I was largely ignored and just part of the sea of people that commute to Tokyo on a daily basis.
I was so thankful for the anonymity. In NZ, I have had multiple incidents of strangers telling me I’m not disabled so I have no right to sit in the allocated seating on public transport. By that same token, I’ve had people tell me that if I pray my condition will be healed.
Those encounters have a lasting traumatic effect, and I imagine those people have forgotten those conversations. All I ever want is to get from A to B without major interference. Japan gave me that. Sure, it was a lot harder during rush hour on the mainline or at the end of the day when my engine was running low, it tested my physical endurance a lot, but I survived and largely came to enjoy it.
But I am a particular case. Tokyo has a ways to go in terms of its accessibility. I’m an ambulant, which means while my relationship with gravity is sketchy, I am capable of walking considerable distances (largely because of a high pain tolerance and even higher stubbornness and mental endurance) and I can manage stairs though I won’t be fast. That meant I could use all the train stations. That’s not the case for all stations. Most wheelchair users are limited to the use of specific station because they don’t have wholly accessible entries / exits. The flip side is that wheelchair users are well supported once they’re in the station.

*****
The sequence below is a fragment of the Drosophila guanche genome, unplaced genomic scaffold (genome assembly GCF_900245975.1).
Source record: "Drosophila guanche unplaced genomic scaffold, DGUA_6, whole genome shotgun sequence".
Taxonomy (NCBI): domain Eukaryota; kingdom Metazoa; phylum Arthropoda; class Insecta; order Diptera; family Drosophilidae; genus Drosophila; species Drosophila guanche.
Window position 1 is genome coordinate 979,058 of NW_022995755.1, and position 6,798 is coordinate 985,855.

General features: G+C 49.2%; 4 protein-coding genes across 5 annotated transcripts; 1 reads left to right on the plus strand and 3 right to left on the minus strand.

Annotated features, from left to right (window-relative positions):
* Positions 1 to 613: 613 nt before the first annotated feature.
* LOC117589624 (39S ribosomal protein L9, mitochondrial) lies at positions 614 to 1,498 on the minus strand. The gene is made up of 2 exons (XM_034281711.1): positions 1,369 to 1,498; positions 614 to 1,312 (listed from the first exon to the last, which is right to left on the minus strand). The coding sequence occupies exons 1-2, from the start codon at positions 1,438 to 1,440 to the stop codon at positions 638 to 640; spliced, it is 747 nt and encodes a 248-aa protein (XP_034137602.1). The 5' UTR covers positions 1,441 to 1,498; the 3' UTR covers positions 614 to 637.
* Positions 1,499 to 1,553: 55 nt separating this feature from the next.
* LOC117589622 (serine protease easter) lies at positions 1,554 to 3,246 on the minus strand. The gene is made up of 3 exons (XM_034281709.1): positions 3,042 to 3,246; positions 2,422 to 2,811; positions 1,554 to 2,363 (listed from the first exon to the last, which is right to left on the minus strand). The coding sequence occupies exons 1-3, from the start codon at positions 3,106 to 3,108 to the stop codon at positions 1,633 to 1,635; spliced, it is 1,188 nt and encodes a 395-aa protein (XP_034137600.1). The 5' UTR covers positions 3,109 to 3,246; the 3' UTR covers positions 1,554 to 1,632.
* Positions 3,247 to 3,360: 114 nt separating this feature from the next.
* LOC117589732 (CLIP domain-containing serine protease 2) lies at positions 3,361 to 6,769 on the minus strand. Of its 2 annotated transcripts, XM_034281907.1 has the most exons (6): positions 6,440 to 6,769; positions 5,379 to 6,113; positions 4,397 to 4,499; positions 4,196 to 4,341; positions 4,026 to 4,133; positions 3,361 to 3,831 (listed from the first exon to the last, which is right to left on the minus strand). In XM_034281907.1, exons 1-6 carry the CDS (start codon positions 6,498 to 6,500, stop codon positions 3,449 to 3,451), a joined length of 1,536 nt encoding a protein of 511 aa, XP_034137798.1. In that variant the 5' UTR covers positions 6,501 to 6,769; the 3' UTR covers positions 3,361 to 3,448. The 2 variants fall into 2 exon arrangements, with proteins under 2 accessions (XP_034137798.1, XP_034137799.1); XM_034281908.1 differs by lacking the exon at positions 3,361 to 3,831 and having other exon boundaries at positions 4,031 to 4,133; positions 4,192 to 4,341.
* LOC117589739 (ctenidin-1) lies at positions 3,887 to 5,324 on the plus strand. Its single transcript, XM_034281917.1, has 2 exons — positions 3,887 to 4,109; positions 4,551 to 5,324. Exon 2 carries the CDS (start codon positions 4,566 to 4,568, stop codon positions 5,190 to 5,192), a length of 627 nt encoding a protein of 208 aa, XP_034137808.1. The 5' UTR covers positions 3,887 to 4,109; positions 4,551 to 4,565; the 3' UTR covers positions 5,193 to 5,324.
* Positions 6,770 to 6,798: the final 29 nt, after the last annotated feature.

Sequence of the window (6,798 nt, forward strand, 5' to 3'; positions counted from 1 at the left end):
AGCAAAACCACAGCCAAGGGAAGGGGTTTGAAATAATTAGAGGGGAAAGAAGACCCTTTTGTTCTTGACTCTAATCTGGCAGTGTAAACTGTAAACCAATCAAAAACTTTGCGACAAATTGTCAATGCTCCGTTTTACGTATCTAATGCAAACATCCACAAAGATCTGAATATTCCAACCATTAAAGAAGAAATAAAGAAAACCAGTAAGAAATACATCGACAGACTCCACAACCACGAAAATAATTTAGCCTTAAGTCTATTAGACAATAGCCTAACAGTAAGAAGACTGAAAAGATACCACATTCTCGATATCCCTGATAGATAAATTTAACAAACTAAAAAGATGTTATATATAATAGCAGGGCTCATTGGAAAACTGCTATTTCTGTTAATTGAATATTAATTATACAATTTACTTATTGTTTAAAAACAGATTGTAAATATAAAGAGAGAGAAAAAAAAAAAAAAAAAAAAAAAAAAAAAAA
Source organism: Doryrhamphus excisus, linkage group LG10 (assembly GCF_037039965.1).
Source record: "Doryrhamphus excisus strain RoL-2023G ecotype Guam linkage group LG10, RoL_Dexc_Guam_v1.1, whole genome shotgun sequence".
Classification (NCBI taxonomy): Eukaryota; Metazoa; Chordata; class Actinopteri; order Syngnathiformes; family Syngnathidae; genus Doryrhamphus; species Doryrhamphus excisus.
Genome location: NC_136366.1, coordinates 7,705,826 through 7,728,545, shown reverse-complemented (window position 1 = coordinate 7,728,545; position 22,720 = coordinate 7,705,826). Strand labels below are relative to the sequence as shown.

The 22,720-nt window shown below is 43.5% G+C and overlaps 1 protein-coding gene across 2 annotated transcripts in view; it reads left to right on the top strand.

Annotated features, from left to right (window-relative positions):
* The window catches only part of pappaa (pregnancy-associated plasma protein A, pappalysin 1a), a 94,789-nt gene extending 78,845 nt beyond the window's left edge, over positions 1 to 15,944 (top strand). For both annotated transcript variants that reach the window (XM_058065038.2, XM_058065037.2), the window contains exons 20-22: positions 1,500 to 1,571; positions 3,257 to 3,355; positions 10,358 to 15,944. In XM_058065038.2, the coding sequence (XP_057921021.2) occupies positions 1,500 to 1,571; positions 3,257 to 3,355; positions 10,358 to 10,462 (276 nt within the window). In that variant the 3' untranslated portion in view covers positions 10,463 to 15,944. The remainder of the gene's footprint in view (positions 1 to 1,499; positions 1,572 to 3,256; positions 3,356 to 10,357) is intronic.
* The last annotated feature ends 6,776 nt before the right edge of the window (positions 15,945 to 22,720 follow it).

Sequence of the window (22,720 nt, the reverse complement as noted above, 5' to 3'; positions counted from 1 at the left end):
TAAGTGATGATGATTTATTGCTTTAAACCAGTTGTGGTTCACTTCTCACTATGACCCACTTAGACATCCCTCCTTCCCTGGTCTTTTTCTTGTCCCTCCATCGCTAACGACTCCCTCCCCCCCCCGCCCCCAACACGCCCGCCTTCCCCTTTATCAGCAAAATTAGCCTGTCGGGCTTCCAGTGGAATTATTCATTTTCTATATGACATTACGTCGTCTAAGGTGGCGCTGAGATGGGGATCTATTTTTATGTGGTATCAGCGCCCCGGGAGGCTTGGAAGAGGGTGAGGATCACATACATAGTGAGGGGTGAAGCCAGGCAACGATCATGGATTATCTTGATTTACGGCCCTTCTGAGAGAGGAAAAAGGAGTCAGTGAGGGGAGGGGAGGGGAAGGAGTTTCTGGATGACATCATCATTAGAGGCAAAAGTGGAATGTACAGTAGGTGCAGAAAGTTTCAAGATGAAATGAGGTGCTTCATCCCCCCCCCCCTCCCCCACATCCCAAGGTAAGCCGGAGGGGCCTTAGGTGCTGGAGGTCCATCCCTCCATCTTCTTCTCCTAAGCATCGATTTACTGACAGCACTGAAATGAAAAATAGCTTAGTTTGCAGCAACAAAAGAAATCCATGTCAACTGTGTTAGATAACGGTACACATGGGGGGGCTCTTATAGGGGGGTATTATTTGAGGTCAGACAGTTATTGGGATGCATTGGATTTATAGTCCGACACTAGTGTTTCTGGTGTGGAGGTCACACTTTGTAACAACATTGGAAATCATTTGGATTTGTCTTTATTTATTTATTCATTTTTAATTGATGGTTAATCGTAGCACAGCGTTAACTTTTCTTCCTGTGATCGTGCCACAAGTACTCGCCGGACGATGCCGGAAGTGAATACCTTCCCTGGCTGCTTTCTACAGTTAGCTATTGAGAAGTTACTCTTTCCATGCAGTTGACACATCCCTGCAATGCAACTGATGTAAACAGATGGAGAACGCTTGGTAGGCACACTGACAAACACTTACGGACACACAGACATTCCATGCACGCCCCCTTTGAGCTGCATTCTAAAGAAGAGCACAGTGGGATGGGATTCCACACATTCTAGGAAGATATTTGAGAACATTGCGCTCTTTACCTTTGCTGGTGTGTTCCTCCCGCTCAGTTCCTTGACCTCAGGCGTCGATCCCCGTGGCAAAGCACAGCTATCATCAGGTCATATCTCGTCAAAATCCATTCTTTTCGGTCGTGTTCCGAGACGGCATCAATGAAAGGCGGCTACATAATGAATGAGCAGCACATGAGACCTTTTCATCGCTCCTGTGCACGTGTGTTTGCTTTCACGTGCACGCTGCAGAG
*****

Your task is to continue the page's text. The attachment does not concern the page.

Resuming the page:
Transport staff will escort the person to their platform, ensure they safely aboard, and will then radio the destination station so that staff can ensure that the passenger can disembark and leave the station safely.